The Summer of Goodbye
It's been so long, this year. I don't even remember who the first goodbye was for. If I could guess, I'd say it was my friend Pol, although that goodbye was easier than some of the others.
The second goodbye was my cousin's daughter. At age 15, two weeks before her 16th birthday, Carly was full of spirit until the last, fighting the brain tumor that eventually took her from all of us. That was a difficult goodbye; the funeral home, all the friends from dance, cheerleading, high school and middle school taking over the funeral home for two straight days. The funeral itself wasn't much better; a priest who had baptized her only 15 years before, talking about how much she loved everyone, and how full of joy she was. It was meant to comfort her parents and older sister; all it did was make me angry, pointing out what we'd all miss about the vivacious young lady with the sense of humor a mile wide and a mile deep. As the bells tolled, as her body was taken away for cremation, it shook us to the core.
The third goodbye was unexpected. My friend's father died unexpectedly, out of state at a tournament for a game he loved. There was the horrible wait for the body to be brought back to our home state, waiting for the funeral home to be organized, waiting for my friend to break down and let her friends, her husband help her through everything she had to face. It didn't help that her mom had died just over a year previous. It didn't help that they laid her father out in the same room where her mother had been. Everything hurt about that. Some traditions were upheld; her mother was buried in her favorite t-shirt, and her father was buried in a new shirt he'd gotten the day he died.
The third goodbye... was the most painful. A miscarriage, so early in the pregnancy that it'd only been discovered a month previous. It didn't help that it was the same night my friend's father died. My baby sister, hurting in a state so far away that we could only sit back and wait to welcome she and her infant son to our home two weeks later.
And now, there's at least one more goodbye, at least for me. Saying goodbye to friends and family, packing and leaving for a different climate. My husband and I, our two cats, and whatever will fit in the vehicle we're set to buy. We'll be saying to our friends through a variety of means; visiting them at the renaissance festival (hopefully our favorite theme weekend, but we'll see), probably one last party before our year and a half sojourn to a land of desert oases, Indian reservations and a whole lot less water than I've spent my life around.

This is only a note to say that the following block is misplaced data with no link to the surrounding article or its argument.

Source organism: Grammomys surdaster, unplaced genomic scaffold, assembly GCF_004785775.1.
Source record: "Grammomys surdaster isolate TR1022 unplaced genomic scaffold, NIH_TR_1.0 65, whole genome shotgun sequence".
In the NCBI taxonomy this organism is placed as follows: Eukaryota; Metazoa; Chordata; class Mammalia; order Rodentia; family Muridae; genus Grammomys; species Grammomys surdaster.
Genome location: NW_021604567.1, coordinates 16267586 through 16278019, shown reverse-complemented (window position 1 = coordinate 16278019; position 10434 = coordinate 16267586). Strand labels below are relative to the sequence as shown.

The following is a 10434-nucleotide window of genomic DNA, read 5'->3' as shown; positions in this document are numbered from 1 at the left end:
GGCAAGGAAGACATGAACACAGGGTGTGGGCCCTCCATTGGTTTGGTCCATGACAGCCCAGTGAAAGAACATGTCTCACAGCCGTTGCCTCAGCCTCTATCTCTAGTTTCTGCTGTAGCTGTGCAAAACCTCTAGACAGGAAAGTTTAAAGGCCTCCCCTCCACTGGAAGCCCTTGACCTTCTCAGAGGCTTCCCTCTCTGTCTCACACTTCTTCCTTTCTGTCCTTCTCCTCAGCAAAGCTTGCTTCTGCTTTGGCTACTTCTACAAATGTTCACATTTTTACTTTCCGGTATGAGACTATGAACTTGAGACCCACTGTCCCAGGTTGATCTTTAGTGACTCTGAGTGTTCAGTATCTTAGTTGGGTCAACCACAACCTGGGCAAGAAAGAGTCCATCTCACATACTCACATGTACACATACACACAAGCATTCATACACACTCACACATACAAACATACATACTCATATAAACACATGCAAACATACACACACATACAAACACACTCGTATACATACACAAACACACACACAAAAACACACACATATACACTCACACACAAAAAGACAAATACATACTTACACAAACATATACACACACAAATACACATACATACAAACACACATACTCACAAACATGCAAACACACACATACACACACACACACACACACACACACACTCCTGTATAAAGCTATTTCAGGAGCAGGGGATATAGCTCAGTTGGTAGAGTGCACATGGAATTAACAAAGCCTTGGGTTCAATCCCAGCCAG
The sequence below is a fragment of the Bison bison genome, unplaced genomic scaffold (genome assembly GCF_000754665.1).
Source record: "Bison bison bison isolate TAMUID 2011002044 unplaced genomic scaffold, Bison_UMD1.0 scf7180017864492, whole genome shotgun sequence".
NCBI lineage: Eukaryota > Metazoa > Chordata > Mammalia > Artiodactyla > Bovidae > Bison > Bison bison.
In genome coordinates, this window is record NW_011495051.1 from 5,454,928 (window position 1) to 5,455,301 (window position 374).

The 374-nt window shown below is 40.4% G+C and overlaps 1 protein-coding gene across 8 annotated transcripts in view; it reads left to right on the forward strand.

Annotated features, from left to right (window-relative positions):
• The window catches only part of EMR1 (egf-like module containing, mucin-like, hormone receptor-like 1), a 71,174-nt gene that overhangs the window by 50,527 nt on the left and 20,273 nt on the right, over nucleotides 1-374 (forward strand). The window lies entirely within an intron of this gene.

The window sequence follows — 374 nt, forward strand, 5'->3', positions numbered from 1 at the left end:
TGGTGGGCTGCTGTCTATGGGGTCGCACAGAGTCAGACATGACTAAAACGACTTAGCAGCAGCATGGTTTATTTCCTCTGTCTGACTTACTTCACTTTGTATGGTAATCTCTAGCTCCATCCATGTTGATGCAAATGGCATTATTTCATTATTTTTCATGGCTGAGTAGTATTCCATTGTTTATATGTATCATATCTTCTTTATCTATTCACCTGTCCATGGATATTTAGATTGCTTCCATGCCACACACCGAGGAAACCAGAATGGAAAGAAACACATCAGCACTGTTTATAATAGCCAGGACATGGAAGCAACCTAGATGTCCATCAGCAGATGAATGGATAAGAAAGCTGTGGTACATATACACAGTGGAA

It may not be a forever goodbye, but it's still hard to stomach. The bile rises in my throat at the prospect, the words of my friend echoing in my mind: "Are you really going to abandon me?" The looks on my stepchildren's faces when we talked to them about this crazy idea helps with that; those teenagers are absolutely amazing to me, and the thought of leaving them behind for the time we're gone hurts... hurts more than anything. But we have to do it, because if we don't, nothing will change for the better for us.
Two roads diverged in a yellow wood,
And sorry I could not travel both
And be one traveler, long I stood
And looked down one as far as I could
To where it bent in the undergrowth
Then took the other, as just as fair,
And having perhaps the better claim
Because it was grassy and wanted wear,
Though as for that the passing there,
Had really worn them about the same.
And both that morning equally lay
In leaves no step had trodden black.
Oh, I kept the first for another day!
Yet knowing how way leads on to way,
I doubted if I should ever come back.
I shall be telling this with a sigh
Somewhere ages and ages hence:
Two roads diverged in a wood, and I –
I took the one less traveled by,
And that has made all the difference.
-Robert Frost, 1920